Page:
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Automatic Read/Write Separation Overview

Last updated: 2022-04-26 11:23:48

    This document describes the automatic read/write separation feature of the database proxy service in TencentDB for MySQL and its strengths and routing rules.

    Automatic Read/Write Separation

    Currently, businesses of many users in the production environment have problems such as more reads and less writes and unpredictable business loads. In application scenarios with a large number of read requests, a single instance may not be able to withstand the pressure of read requests, which even may affect the businesses. To implement the auto scaling of read capabilities and mitigate the pressure on the database, you can create one or multiple read-only instances and use them to sustain high numbers of database reads. However, this solution requires that businesses can be transformed to support read/write separation, and the code robustness determines the quality of business read/write separation, which imposes high technical requirements and has low flexibility and scalability.

    Therefore, after creating a read-only instance, you can purchase a database proxy, enable read/write separation, and configure the database proxy address in your application so as to automatically forward write requests to the source instance and read requests to the read-only instance. In addition, this method provides natural solutions to other business challenges as detailed below:

    • Applications with unpredictable workloads
      Applications supporting highly variable workloads may try to open new database connections to handle traffic surges. Connection management in the dedicated database proxy allows you to appropriately scale applications that process unpredictable workloads by effectively reusing database connections.
      First, this feature allows multiple application connections to share the same database connection to effectively use database resources. Second, it allows you to adjust the number of open database connections to maintain a predictable database performance. Finally, it allows you to delete unusable application requests to guarantee the overall application performance and availability.

    • Applications frequently opening/closing database connections
      Applications built based on technologies such as serverless, PHP, or Ruby on Rails may frequently open and close database connections to process application requests.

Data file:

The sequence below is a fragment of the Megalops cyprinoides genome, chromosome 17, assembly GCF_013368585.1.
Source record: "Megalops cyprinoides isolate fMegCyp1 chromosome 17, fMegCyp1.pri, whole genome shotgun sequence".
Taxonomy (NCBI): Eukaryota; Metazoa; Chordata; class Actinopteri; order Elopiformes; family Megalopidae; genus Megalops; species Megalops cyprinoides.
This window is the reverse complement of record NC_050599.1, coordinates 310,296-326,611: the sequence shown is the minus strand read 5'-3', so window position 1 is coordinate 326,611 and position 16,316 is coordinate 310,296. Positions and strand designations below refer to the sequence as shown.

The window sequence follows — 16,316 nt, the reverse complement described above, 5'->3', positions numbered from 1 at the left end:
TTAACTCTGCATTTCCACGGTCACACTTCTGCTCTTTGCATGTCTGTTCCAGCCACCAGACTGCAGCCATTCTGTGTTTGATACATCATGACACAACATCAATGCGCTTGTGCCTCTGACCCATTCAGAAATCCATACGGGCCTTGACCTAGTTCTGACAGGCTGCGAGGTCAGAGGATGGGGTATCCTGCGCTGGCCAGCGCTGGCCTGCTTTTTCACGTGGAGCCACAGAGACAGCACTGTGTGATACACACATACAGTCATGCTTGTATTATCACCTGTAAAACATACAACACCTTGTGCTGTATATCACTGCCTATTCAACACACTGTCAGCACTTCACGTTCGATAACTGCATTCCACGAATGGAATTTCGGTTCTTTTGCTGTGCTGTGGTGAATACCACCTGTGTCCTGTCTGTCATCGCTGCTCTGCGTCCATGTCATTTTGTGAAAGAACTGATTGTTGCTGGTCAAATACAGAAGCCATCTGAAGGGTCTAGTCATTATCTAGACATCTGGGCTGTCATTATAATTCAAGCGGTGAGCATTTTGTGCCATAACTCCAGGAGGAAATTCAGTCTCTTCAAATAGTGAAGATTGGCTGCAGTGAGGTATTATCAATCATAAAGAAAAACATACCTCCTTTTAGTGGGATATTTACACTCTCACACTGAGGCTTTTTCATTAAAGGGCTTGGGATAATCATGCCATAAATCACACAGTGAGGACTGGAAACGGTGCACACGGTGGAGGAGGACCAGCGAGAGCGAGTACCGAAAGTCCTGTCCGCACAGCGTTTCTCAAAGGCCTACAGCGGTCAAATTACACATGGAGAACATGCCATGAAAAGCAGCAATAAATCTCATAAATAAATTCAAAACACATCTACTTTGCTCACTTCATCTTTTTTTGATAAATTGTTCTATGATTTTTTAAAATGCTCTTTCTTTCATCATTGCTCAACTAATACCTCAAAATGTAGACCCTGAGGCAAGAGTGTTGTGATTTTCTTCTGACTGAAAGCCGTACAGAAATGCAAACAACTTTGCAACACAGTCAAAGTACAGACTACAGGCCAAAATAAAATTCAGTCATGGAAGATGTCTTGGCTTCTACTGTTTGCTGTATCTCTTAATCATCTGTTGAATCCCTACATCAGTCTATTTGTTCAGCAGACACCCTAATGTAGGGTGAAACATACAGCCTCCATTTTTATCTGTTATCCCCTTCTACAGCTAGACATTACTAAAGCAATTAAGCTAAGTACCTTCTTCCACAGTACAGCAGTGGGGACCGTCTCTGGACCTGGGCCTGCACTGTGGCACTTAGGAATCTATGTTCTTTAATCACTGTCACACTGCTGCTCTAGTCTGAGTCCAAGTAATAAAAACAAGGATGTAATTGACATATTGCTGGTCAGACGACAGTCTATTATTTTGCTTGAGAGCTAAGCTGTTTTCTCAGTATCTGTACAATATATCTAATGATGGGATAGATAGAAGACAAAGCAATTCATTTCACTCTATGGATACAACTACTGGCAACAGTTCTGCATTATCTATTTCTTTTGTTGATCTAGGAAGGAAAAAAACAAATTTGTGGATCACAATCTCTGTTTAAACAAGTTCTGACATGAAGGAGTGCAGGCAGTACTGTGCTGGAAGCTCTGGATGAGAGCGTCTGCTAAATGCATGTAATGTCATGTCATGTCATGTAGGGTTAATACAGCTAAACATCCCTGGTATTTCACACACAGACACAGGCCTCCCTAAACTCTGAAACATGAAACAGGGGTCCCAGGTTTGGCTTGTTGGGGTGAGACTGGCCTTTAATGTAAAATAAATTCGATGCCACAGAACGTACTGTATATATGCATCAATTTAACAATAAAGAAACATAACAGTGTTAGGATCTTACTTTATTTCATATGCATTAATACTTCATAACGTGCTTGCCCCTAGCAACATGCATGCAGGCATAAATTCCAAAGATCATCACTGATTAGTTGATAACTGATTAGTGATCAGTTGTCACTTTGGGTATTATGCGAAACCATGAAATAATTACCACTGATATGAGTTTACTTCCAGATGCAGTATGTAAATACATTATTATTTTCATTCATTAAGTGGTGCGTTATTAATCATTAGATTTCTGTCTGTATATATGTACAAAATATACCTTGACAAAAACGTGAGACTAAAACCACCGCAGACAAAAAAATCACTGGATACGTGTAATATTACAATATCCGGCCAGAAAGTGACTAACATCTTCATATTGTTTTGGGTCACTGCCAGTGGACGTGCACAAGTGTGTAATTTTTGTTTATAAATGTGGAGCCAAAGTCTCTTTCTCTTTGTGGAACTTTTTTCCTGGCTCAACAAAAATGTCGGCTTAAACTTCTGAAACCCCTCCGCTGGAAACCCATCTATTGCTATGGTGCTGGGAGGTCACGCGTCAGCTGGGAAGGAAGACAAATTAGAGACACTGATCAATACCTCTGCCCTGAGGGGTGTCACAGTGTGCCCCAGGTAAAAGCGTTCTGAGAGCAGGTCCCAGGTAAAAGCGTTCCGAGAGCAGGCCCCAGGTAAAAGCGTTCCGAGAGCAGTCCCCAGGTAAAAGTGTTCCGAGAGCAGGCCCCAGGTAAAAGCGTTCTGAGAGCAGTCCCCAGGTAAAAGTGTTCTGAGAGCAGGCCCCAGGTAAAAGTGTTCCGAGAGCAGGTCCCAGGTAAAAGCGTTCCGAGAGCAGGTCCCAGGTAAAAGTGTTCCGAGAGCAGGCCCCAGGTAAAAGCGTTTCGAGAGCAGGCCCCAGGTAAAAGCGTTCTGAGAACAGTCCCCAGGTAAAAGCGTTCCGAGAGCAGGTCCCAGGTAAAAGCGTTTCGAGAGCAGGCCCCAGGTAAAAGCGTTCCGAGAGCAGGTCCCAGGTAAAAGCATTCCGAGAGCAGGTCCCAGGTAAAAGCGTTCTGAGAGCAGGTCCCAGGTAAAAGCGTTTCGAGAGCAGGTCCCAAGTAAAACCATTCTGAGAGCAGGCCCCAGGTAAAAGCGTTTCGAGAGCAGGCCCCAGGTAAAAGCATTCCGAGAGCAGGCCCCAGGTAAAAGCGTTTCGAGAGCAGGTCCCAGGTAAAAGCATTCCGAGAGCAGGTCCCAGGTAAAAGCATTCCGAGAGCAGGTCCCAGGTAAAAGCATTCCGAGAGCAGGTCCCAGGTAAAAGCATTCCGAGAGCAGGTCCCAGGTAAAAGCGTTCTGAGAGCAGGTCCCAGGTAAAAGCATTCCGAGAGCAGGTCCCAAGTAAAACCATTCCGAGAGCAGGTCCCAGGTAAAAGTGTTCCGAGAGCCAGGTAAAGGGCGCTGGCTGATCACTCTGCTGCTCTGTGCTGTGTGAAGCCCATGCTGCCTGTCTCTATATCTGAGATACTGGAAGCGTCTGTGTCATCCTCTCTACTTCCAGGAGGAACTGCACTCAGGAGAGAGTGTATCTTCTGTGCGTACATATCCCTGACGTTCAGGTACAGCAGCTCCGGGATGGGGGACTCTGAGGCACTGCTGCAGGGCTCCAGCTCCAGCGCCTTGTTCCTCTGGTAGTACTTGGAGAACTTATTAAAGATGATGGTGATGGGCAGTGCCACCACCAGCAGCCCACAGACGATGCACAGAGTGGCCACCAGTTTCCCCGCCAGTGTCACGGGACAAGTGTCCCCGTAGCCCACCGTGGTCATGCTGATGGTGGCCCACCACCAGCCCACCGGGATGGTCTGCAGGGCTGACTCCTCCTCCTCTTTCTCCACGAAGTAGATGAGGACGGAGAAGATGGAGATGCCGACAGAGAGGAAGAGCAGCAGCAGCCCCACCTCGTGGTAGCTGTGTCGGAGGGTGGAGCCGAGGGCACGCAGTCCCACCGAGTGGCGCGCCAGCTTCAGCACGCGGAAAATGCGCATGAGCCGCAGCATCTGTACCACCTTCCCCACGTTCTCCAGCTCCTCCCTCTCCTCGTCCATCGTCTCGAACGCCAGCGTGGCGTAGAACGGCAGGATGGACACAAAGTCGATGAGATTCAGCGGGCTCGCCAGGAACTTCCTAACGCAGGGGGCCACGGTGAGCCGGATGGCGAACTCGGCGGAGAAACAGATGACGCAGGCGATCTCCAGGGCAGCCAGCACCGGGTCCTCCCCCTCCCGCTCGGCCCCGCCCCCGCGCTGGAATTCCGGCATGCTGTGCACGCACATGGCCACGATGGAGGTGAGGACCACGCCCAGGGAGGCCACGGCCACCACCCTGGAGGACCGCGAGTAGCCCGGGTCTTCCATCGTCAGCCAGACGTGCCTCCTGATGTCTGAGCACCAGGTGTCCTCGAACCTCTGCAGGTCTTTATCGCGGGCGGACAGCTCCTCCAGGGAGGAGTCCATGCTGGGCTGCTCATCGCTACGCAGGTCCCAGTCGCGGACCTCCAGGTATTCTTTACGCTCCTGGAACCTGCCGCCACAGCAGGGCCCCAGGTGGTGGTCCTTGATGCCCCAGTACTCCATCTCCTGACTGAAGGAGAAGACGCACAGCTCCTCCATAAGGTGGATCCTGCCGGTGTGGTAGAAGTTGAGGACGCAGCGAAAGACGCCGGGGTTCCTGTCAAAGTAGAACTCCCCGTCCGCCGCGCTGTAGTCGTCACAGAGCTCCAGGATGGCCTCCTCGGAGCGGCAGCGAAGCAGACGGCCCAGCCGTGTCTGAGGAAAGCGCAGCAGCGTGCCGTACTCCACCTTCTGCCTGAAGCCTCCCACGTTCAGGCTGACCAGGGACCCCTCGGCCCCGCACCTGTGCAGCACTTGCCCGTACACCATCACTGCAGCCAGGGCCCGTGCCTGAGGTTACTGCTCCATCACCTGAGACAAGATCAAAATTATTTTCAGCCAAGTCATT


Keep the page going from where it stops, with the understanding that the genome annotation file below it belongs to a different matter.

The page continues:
The dedicated database proxy can help you maintain a database connection pool to prevent unnecessary pressure on data computing and the memory used to establish new connections.

    • Applications with open but idle connections
      SaaS applications and traditional ecommerce applications may make database connections idle to minimize the response time when users reconnect. You can use the dedicated database proxy to retain idle connections and establish database connections for active requests as needed instead of excessively increasing the threshold or providing database services with higher specifications to support most idle connections.

    • Applications requiring highly smooth failover
      With the dedicated database proxy, you can build applications that can tolerate active and passive database failures in an imperceptible manner without writing complex failure processing code. The dedicated database proxy will automatically route read traffic to new database instances while retaining the application connections.


    • Read/Write requests are automatically separated with a unified access address.
    • Native linkage support improves the performance and reduces the maintenance costs.
    • You can flexibly set weights and thresholds.
    • Failover is supported, so that even if the database proxy fails, requests can access the source database normally.
    • When a source instance is switched, or its configuration is changed, or a read-only instance is added/removed, the database proxy can dynamically hot reload the configuration without causing network disconnections or restarts.

    Read/Write Separation Routing Rules

    Sending to source instance

    • DDL statements such as CREATE, ALTER, DROP, and RENAME.
    • DML statements such as INSERT, UPDATE, and DELETE.
    • SELECT FOR UPDATE statement.
    • Statements related to temp tables.
    • Certain system function calls (such as last_insert_id()) and all custom function calls.
    • Statements related to LOCK.
    • Statements after transaction is enabled (including set autocommit=0)
    • Stored procedures.
    • Multiple statements concatenated by ";".
    • KILL (SQL statement, not command)
    • All queries and changes of user variables.

    Sending to read-only instance

    • Read (SELECT) statements outside transactions.

    Sending to all instances

    • show processlist statement.
    • All changes of system variables (SET command).
    • USE command.
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